The chromatographic conditions were selected to minimize the inhibitory effect of co-existing inorganic ions on the adsorption of amino acids by ion-exchange resins, following the method of Samejima (13). Removal of impurities from the broth was done by filtering and centrifuging the broth. The pH of the broth dropped from 7.5 to 4 with 1 N HCl, which was the most important factor affecting the adsorption of glutamic acid on the resin because the ionic forms vary with the pH.
The processes involved in the column were adsorption and elution. In the adsorption process, the broth used was adjusted to a suitable pH of 1.8-2.0, using 1 N HCl to charge the glutamic acid so that the ion exchange between the glutamic acid and the resin could occur. The broth was continuously recycled at a flow rate of 20 ml/minute (retention time 50 minutes) until glutamic acid was fully adsorbed in the column, leaving other ions. In the elution process, the pH was increased to 3.8-4.0 by treating the broth with urea and sodium hydroxide. This was done to release the glutamic acid bound on the resin by changing the glutamic acid charge.
After adsorption and elution, the eluent containing a high amount of glutamic acid was acidified to pH 3.2, the isoelectric point of glutamic acid with 1 N HCl. Storage at 20°C for 48 h resulted in the formation of crystals of glutamic acid. After evaporation of the eluent, the dry solid crystals were obtained.
Bacterial growth was determined by measuring the optical density (OD) of the culture broth at 610 nm using an UV-visible spectrophotometer (UV-160 A Shimadzu, Japan). Total carbohydrates in the samples were detected by phenol-sulphuric-acid method (4). Starch content was determined by hydrolyzing the substrate with 10% HCl and estimating the glucose content by DNS reagent (5). pH measurements were made by a standard pH meter (model 361 µ, Systronics, Ahmedabad, India). Thin layer chromatography (TLC) was used (Silica gel G, Solvent mixture-n butanol/glacial acetic acid/water 4:1:1, v/v) for the qualitative detection of L-glutamic acid (2). The TLC plate with ninhydrin showed only one spot, which was identical with authentic sample of L-glutamic acid, hence ninhydrin colour reaction method was used for quantitative estimation of L-glutamic acid (15). Product purity was reconfirmed by IRspectrum (Perkin Elmer Model 882) using pure L-glutamic acid as a standard (3).
RESULTS AND DISCUSSION
Growth and glutamic acid production based on the hydrolysate having different DE values. Fig. 1 shows the growth pattern of Brevibacterium sp. on cassava starch hydrolysate. In general, higher DE hydrolysate supported better growth of the culture, which was maximum with the 85-90 DE hydrolysate (OD 1.92 at 18 h). Apparently, the rate of cell growth was directly related with the DE values of the hydrolysate, as higher the DE value, lesser was the time to achieve maximum cell growth in hydrolysate of different DE values. In case of 15-20 DE hydrolysate, the growth was slowest and it took 30 h for the cells to achive the maximum growth.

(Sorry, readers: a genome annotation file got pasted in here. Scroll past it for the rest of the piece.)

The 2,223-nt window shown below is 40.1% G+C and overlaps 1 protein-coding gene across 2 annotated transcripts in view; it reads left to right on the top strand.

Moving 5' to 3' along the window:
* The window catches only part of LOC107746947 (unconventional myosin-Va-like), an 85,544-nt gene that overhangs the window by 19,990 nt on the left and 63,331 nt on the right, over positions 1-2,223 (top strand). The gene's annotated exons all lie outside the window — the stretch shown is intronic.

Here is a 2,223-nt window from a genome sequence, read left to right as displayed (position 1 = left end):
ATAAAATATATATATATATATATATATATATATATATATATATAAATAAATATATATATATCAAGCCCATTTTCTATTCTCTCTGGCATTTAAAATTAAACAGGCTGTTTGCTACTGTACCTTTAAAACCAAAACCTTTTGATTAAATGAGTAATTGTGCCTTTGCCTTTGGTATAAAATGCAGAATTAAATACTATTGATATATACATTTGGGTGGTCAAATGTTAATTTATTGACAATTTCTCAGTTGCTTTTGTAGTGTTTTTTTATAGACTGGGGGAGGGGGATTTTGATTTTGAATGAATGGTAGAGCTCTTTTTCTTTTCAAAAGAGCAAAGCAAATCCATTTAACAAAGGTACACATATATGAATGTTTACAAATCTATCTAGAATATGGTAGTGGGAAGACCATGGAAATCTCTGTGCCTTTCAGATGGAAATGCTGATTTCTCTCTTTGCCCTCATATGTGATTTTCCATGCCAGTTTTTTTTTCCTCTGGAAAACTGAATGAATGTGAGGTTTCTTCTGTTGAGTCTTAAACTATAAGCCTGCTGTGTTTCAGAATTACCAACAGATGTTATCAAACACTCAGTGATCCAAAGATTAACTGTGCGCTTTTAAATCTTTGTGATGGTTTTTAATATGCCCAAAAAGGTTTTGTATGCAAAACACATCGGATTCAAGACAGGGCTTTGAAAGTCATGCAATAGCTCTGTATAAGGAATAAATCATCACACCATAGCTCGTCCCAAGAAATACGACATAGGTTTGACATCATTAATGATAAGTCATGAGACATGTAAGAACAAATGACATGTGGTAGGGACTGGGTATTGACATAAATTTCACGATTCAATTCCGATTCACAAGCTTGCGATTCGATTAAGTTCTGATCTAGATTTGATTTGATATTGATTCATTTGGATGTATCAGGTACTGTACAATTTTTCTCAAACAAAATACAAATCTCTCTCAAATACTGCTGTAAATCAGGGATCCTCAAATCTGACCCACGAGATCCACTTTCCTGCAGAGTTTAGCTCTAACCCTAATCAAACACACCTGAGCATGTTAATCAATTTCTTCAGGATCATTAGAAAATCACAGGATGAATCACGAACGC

|Figure.1 - Growth pattern of Brevibacterium sp. in cassava starch hydrolysate medium of different DE values.|
Fig. 2 shows the consumption of reducing sugars by Brevibacterium sp. at different DE values. The pattern was similar in all cases with a consumption of more than 85% sugars (a maximum of 94% with DE 85-90). Fig. 3 shows the glutamate production at different time intervals. A maximum of 8.8 mg/ml L-glutamic acid was obtained after 60 h fermentation with the medium having 85-90 DE. While considering the percentage conversion of sugars to L-glutamic acid (based on glucose consumed and 81.74% as the theoretical conversion rate) (8); it was maximum (34%) with the hydrolysate having DE value 45-50 as shown in Fig. 4. On the other hand, with 85-90 DE hydrolysate, the conversion was lowest (~27%). Thus, if conversion factor has to be considered as a major criterion, a low DE value hydrolysate, i.e. 45-50 DE would be sufficient for L-glutamic acid production. There are reports in the literature where a wide variety of applications have been mentioned for low DE starch hydrolysate (7).
|Figure 2 - Consumption of sugars by Brevibacterium sp. in different DE starch hydrolysate.|
|Figure 3 - Yields of L-glutamic acid by Brevibacterium s. in different DE value starch hydrolysate.|
|Figure 4 - Percentage conversion of cassava starch hydrolysate of L-glutamic acid.|
In this context, our findings are significant. Yet, another advantage of partially hydrolyzed starch was that the glucose could be made available in a kind of controlled release process, which avoided the kind of repression, which normally one faces with fermentation feed stocks.